Comparing the Quality of Life among Patients with Relapsing Remitting Multiple Sclerosis in Iraq Using Different Disease Modifying Therapies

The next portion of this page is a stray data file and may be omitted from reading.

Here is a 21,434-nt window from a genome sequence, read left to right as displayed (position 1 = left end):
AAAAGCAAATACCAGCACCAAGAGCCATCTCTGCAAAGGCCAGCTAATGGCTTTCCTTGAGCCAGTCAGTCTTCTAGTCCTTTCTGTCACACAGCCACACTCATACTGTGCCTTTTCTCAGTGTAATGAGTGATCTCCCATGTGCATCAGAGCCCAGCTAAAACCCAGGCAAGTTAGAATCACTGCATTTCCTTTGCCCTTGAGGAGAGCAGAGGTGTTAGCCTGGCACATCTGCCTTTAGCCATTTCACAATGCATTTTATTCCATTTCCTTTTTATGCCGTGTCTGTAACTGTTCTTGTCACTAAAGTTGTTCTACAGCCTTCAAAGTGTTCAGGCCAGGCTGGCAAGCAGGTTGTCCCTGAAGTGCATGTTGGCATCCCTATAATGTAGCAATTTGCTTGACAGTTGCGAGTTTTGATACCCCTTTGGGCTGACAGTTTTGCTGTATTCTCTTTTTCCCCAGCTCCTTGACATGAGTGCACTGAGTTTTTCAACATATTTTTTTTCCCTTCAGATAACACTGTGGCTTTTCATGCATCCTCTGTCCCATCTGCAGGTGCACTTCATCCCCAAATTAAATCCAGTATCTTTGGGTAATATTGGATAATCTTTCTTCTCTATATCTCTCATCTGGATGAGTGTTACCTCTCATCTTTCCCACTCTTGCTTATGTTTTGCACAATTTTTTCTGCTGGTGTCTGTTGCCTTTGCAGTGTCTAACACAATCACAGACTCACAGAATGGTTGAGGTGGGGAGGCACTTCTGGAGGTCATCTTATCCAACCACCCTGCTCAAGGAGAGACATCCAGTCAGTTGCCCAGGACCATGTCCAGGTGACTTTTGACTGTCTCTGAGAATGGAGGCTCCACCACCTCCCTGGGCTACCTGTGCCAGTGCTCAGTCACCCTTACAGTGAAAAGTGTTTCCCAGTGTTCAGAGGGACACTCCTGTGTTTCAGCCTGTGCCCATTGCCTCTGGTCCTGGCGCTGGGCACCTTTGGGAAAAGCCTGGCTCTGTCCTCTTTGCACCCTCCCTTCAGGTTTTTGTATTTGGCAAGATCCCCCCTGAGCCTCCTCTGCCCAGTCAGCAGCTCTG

Multiple sclerosis (MS) is a chronic, inflammatory, immune mediated disease of the central nervous system, mostly affecting young adults with mean age of 30 years, twice as high in women compared to men. The etiology of MS is not fully elucidated. MS symptoms are directly related to demyelination and axonal loss, along with other psychological symptoms, can result in functional limitations, disability and reduced quality of life (QoL). The QoL assessments in patients with a chronic disease may contribute to improving treatment and could even be of prognostic value. The goals of this study were to compare the QoL of Iraqi patients with relapsing remitting multiple sclerosis (RRMS),using three different diseases modifying therapies(DMTs) administered orally, subcutaneously, and by slow infusion; namely, fingolimod,interferonB-1b, and natalizumab, respectively. And to assess the role of disability status, educational status, occupational status, MS duration, and treatment duration as a predictor for the QoL. Functional Assessment of Multiple Sclerosis (FAMS) questionnaire version 4 was used to assess QoL. Sociodemographic and clinical characteristics were tested by univariate and multivariate regression analyses to assess the contribution of these predictors to QoL. No significant differences were found in symptoms, thinking/fatigue subscales and FAMS total scores among the three DMTs. In conclusion: Iraqi MS patients using InterferonB-1b, fingolimod or natalizumab have a comparable low level of QoL. The expanded disability status scale (EDSS) is negatively associated with QoL of MS patients in all of the three therapies, while other predictors such as occupational status, educational status, smoking habit and MS duration have different impact in different treatments.